Other than simple possession of marijuana, Massachusetts has some tough drug possession laws. It remains a tough state for prosecuting drug offenses, and maintains strict penalties on most drug possession laws.
Massachusetts decriminalized possession of small amounts (under 1 oz) or marijuana to a civil infraction in 2008. However, possession of larger amounts, or selling (distribution) of marijuana remains a criminal offense. And the police can charge you with felony drug charges if they think you are selling based on any amount, without a lot of evidence.
And Mass police have also been know to squeeze people and overcharge as distribution when it is clearly a personal possession situation. Sometimes they will try to get you to give up the person who solid you the weed.
You should also know that any criminal drug conviction, no matter how minor, can result in a 1 year driver’s license suspension. So it makes sense to work with a lawyer to avoid that issue, and explore all opportunities to avoid a criminal record showing up on a background (CORI) check.
Massachusetts Drug Categories for Controlled Substances
In penalizing offenses for the violations against Controlled Substances Acts, the drugs are categorized into classes which include the following:
Class A Substance
This class includes Heroin as by far the most commonly charged Class A Substance. Heroin is one of the mostly common and dangerous drugs abused in Massachusetts. At first, it can cause euphoria, alternately drowsy and alert state, oral dryness, flush, slow breathing, and muscle weakness. This may lead to decreased liver function, collapsed veins, pneumonia and abscess if used in a long-term basis. This class are deemed to be most dangerous as they have high potential of abuse.
Penalties for Possession of a Class A Controlled Substance
Possession of a class a substance (first offense) will be a maximum of 2 years in prison, and up to 2 ½ years in jail for a second offense.
Class B Substance
Cocaine is the most commonly charged class B substance.
In addition to cocaine, other Class B drugs are ecstasy (MDMA or “Molly”), oxycodone hydrochloride, Amphetamine, meth, and related drugs. Chronic use could cause increased risk of strokes, drowsiness, sore throat, chest pain, difficulty breathing and increased risk of myocardial infarction or heart attack.
Some of these drugs have accepted medical use with severe restrictions, though abuse may lead to physiological or physical dependence.
Penalties for Possession of a Class B Controlled Substance
First offense includes a maximum sentence of 1 year and the 2nd offense is an imprisonment up to 2 years.
This is an absolutely worst case scenario. We have beaten a lot of these cases, as well as worked out deals that avoid jail and ANY criminal record.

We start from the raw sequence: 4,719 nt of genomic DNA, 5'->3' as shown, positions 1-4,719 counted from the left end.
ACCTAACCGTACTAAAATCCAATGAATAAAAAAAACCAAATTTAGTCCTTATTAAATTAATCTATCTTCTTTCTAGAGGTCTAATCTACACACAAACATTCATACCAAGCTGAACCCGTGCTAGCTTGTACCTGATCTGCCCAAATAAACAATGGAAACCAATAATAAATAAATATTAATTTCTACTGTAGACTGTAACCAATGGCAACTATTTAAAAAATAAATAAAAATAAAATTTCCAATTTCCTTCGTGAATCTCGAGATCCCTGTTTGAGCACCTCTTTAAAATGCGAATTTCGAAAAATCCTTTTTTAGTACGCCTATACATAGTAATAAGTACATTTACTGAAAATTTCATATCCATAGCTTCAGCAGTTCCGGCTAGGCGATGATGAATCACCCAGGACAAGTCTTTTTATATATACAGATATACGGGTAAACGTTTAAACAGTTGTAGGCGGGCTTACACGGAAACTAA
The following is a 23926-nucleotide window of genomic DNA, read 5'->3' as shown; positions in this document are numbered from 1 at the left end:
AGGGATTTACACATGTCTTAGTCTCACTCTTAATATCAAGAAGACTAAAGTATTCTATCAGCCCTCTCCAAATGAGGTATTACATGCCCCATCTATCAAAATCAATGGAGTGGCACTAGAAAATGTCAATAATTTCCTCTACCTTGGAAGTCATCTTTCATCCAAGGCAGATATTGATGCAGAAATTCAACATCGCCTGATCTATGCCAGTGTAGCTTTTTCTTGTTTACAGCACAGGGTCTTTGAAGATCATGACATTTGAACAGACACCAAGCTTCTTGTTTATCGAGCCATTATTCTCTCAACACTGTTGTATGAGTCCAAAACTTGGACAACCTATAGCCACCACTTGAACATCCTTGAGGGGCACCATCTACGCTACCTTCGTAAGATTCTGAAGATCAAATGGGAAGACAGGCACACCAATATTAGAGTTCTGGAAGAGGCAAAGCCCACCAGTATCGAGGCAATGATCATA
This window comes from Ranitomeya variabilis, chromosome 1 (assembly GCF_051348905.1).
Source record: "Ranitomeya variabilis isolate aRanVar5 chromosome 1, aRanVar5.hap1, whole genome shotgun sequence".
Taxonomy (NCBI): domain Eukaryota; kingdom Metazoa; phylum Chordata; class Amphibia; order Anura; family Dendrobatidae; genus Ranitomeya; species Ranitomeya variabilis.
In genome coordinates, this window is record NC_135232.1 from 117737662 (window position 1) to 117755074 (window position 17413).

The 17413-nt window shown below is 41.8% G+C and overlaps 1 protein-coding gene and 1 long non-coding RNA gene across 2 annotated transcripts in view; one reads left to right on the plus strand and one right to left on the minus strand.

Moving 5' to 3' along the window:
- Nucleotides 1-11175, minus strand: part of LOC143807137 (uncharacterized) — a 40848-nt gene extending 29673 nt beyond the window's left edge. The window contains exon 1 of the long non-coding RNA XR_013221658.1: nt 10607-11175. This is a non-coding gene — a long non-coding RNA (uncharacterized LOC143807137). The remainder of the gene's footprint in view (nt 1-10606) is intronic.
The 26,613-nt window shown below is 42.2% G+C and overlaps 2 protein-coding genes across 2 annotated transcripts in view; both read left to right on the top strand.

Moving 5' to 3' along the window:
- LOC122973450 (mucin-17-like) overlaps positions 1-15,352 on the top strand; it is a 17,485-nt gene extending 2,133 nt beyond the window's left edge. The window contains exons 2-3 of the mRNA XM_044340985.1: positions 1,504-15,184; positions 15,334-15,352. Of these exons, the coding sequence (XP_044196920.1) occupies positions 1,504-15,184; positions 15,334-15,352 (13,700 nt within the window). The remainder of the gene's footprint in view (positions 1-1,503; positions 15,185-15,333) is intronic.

Class C Substance
This class includes drugs such as Diazepam, Lorazepam. Adverse side effects include confusion, amnesia, and ataxia.
Penalties for Possession of a Class C Controlled Substance
One or more prior convictions of possessing an illegal drug belonging to this class is a 2-year mandatory minimum.
Class D Substance
This class includes marijuana, possession of which is not a crime in most cases. Other class D substances are hashish, and other substances with THC and marijuana derivatives or concentrates like dabs, wax, shatter, or BHO (butane hash oil).
Use of marijuana may cause symptoms of reddened eyes, mouth dryness, heart palpitations, and/or heart or cold sensation. If person possessed a drug belonging to this class, he may be on 6-month probation.
Further violations can lead to additional penalties which can include drug treatment programs, fines, and/or imprisonment.
Penalties for Possession of a Class D Controlled Substance
Possession of over 1 ounce of marijuana carries a 1-year loss of driver’s license as well as a 2-year penalty after the sentence of underlying offense if near to school property, park, or playground, aka a “school zone” offense.
In addition, inducing a person under the age of 18 to distribute or sell controlled substances is subject to 5-year mandatory minimum.
Massachusetts Drug Arrests
During 2007, it was reported that there were 20,626 arrests for drug abuse violations according to the Federal Bureau of Investigations (FBI). Imposition of penalties also includes the mandatory minimum which is enforced in other states. Under Massachusetts drug possession laws, a mandatory minimum statute means that courts have no other alternatives than to impose a sentence not less than the minimum penalties (jail time), despite any mitigating factors.
Get help with a Drug Charge in Massachusetts
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